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Ariel Investments, Citigroup got calls about job for Patti Blagojevich, aide testifies

Melissa Harris

 

She needed job, so governor asked staffer to contact executives John Rogers and Ray Kljajic, says John Harris

 

Melissa Harris

CHICAGO CONFIDENTIAL

June 30, 2010

 

Patti Blagojevich's real estate business was struggling and she was looking for a job — one that would afford her time to raise her children and fulfill her duties as first lady.

 

So at some point in 2008 Gov. Rod Blagojevich asked his chief of staff, John Harris, to come up with a list of financial firms that did business with the state and see whether he recognized the names of any of their principals, according to Harris' testimony at his boss' ongoing corruption trial. Harris was to set up meetings with them regarding hiring the governor's wife.

 

The Tribune reported last week that Harris contacted Ariel Investments and Citigroup.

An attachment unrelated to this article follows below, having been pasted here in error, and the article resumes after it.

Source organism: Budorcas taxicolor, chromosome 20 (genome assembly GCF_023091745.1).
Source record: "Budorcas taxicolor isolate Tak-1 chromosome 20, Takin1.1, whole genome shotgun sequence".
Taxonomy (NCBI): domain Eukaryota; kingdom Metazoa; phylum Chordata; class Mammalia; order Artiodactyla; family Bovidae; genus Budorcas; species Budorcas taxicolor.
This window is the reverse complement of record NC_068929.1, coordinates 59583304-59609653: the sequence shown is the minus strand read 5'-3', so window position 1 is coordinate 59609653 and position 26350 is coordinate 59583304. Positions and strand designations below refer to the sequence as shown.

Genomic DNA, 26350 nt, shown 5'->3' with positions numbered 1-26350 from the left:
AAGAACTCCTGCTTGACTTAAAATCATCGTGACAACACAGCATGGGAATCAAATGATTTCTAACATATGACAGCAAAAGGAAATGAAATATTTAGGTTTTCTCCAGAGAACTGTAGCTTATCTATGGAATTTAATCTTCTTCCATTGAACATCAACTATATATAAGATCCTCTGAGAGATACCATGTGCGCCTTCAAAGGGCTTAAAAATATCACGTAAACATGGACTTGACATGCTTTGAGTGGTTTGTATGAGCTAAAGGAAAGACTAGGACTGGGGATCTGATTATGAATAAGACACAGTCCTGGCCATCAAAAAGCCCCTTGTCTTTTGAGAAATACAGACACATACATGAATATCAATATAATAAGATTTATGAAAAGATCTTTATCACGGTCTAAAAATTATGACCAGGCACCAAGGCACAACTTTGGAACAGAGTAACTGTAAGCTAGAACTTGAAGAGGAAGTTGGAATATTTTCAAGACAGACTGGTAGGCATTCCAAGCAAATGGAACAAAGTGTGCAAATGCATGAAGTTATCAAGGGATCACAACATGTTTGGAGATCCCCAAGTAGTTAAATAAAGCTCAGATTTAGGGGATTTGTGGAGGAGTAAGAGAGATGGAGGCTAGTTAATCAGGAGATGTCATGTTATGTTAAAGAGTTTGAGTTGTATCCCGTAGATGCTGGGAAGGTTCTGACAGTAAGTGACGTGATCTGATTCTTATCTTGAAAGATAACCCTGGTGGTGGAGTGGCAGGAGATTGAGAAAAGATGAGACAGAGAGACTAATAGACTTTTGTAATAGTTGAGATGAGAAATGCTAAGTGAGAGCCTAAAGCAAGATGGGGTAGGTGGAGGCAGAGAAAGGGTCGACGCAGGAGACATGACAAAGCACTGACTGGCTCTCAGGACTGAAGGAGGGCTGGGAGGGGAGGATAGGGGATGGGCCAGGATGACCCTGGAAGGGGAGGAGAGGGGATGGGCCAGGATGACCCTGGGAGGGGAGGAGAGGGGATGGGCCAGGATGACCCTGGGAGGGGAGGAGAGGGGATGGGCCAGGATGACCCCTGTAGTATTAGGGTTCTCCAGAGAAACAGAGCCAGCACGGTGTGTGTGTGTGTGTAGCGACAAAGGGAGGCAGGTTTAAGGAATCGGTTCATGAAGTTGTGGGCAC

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But whom, specifically, did Harris call? At Ariel, according to testimony, he contacted John Rogers, the investment firm's well-known CEO and a close friend of President Barack Obama's. Rogers also is the ex-husband of former White House Social Secretary Desiree Rogers and donated more than $36,000 to Blagojevich over several election cycles, according to state campaign finance data.

 

The person Harris contacted at Citi is less prominent: Rade "Ray" Kljajic (pronounced "Klee-itch"). According to a transcript of Harris' June 21 testimony, Blagojevich's former chief of staff testified that, for almost 15 years, he had both "a professional as well as personal relationship" with Kljajic. The two worked together on bond deals when Harris worked for the city of Chicago in the aviation department and as budget director.

 

Kljajic's official title is managing director at Citi's institutional clients group. In practice, governments pay Kljajic and his team fees to help them issue bonds, or raise money from investors. The governments use the money raised from the bond sales to build roads and schools and for other infrastructure projects.

 

A spokeswoman for Citi declined to comment.

 

Kljajic met with Patti Blagojevich at a restaurant across from the State of Illinois building in Chicago but only after Harris "made clear to him that I didn't want him to hire or offer her a position. He felt relieved at that point," Harris testified.